The design and development of specialized design tools for manufacturing equipment
Author(s)Kriebel, Andrew Turner
Massachusetts Institute of Technology. Department of Mechanical Engineering.
David R. Wallace.
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Product development cycles have consistently become shorter, but the timeline for designing and developing manufacturing equipment has changed little. In some cases the time do design manufacturing equipment can be several times longer than the development cycle for the product it will produce. Consequently, manufacturing equipment development is under growing pressure to efficiently produce equipment solutions in reduced time. Building upon lessons from microelectronics design tools and trends in specialized digital design tools, this thesis examines the potential for a platform of modular design tools targeted at the design, analysis, and fabrication of process and manufacturing equipment through the development of the platform's first design tool: a web-based tool for the design and analysis of Cartesian positioning systems. This thesis documents the codification of positioning system design into physical and functional representative models that enable a systematic, yet flexible workflow focused on decreasing development cycle time, reducing error and oversight, and diminishing barriers in the product selection process. In the positioning system design tool, the user first configures a system architecture using rules based on common architectures and defines inputs for work envelope and payloads. The user is then able to search for, compare, and select products from a vendor-submitted part library based upon performance measures and target specifications. The product selections and resulting design are then validated using force and moment analysis, motion path time analysis, and precision analysis. The development effort associated with the tool emphasized the importance of appropriate levels of representation for different tool functions and resulted in a guiding methodology for the development of future design tool modules.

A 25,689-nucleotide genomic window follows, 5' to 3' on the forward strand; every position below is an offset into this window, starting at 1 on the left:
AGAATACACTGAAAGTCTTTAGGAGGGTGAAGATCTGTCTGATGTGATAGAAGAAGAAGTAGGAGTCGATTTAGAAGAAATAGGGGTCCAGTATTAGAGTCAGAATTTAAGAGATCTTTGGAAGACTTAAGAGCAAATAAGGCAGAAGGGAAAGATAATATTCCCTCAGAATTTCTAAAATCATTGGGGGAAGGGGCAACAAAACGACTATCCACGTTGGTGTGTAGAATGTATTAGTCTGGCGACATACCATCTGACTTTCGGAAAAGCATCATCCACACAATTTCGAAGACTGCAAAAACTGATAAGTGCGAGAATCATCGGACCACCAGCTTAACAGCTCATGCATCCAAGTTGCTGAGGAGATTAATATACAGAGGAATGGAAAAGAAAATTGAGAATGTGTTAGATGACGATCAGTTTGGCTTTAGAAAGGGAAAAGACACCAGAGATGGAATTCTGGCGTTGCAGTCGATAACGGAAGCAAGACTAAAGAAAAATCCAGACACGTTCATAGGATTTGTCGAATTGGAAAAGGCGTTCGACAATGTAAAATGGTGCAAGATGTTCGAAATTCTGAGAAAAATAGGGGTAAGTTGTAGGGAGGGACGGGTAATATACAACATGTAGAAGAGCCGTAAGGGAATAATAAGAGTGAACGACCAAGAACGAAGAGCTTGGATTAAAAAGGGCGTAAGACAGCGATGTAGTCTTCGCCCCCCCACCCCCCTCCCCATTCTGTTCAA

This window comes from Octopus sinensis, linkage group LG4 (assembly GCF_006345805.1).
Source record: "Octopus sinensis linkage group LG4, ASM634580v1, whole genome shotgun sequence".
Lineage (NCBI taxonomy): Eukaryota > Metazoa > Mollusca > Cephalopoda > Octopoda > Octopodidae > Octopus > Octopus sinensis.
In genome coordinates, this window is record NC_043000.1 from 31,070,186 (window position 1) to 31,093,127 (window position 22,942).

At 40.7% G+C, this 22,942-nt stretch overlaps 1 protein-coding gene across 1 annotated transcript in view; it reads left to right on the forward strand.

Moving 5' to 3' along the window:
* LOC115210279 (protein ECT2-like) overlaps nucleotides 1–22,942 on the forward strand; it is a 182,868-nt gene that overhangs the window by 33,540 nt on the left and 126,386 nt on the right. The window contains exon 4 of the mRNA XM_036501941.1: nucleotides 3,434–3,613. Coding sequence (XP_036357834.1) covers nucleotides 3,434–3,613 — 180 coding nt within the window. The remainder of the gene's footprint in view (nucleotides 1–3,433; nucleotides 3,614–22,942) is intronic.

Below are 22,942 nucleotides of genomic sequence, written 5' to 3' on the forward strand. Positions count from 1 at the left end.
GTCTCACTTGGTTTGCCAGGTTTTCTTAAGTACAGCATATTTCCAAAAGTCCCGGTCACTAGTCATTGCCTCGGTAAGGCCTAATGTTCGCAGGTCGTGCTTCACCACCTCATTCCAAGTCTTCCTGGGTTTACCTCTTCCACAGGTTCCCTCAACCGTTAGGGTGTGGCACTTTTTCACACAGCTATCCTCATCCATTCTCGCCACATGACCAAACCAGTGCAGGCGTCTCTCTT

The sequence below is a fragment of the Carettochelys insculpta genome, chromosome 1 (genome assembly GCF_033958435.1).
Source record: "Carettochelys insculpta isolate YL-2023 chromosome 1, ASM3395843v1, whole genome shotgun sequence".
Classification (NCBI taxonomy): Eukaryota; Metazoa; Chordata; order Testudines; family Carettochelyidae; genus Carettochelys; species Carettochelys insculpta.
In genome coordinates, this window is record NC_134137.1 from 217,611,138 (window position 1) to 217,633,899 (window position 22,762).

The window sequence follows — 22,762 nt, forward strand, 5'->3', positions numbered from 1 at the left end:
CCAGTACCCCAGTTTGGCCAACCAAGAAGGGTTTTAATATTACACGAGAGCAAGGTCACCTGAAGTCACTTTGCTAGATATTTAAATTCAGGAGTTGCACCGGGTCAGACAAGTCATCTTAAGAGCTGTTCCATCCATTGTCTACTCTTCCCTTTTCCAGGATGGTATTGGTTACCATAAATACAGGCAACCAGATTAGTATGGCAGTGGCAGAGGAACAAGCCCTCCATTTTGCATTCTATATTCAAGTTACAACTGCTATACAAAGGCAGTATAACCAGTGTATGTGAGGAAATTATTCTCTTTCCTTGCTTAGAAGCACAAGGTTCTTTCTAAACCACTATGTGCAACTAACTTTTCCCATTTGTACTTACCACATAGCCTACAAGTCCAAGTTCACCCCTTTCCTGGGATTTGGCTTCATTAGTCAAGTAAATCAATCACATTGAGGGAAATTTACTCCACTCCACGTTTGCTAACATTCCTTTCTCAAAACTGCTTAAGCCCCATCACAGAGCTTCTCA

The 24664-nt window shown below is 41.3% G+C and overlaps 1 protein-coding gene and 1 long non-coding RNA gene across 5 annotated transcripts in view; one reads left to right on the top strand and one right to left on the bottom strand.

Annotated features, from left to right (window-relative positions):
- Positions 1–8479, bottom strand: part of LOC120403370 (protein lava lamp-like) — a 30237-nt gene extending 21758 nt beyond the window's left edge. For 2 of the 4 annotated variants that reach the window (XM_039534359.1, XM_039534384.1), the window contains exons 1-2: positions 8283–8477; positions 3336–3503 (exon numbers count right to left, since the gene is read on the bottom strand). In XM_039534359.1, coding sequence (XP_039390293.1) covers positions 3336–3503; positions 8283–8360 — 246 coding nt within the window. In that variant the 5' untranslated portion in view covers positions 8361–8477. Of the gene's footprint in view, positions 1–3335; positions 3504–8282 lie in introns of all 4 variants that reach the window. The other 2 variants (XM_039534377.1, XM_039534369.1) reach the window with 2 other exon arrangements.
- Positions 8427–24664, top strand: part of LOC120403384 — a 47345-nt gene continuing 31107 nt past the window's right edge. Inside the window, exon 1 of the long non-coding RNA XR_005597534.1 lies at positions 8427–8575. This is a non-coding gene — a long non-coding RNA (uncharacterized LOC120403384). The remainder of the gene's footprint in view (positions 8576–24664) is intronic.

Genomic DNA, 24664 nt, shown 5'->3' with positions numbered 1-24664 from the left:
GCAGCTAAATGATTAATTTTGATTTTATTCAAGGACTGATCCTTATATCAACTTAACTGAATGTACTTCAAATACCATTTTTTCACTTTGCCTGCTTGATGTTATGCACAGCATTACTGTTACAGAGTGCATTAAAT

Thesis: S.M., Massachusetts Institute of Technology, Department of Mechanical Engineering, 2016.This electronic version was submitted by the student author. The certified thesis is available in the Institute Archives and Special Collections.Cataloged from student-submitted PDF version of thesis.Includes bibliographical references (pages 243-245).
DepartmentMassachusetts Institute of Technology. Department of Mechanical Engineering.
Massachusetts Institute of Technology